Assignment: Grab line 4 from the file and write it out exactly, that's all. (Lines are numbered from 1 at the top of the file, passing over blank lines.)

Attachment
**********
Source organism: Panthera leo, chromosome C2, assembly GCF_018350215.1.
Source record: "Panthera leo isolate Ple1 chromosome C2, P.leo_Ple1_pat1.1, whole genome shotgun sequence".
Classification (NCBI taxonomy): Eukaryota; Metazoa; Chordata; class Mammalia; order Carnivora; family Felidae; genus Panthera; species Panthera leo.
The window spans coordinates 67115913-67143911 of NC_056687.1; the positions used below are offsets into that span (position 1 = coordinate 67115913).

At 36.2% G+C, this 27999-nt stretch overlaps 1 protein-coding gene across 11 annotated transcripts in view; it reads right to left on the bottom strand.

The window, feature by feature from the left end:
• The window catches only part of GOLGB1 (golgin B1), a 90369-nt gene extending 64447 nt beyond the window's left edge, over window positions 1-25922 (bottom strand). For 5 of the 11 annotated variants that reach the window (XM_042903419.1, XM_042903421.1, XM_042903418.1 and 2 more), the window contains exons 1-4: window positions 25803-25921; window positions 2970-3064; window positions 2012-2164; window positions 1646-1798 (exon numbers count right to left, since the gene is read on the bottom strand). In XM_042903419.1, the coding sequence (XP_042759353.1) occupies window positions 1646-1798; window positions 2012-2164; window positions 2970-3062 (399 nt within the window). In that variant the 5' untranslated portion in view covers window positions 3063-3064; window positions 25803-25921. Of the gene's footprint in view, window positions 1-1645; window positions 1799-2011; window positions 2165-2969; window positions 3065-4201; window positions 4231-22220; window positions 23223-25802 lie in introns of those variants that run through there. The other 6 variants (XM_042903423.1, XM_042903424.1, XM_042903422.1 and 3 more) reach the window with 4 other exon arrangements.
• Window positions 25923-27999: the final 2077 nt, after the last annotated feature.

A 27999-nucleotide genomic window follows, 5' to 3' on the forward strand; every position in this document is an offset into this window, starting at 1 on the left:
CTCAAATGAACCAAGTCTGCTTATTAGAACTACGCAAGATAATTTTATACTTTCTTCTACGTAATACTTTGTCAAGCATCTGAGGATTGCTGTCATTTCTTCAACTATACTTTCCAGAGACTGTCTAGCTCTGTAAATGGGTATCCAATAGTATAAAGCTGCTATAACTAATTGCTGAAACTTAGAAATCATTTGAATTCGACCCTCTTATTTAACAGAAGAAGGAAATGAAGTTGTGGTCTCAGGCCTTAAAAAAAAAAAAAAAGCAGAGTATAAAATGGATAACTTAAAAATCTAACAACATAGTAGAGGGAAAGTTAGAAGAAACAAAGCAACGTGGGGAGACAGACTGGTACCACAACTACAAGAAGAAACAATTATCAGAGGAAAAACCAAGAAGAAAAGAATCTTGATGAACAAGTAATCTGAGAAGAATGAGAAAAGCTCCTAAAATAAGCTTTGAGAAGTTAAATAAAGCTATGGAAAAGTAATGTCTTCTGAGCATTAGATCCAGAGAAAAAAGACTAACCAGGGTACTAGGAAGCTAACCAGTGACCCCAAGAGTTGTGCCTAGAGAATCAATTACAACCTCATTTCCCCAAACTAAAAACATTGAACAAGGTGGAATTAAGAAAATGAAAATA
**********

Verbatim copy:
The window spans coordinates 67115913-67143911 of NC_056687.1; the positions used below are offsets into that span (position 1 = coordinate 67115913).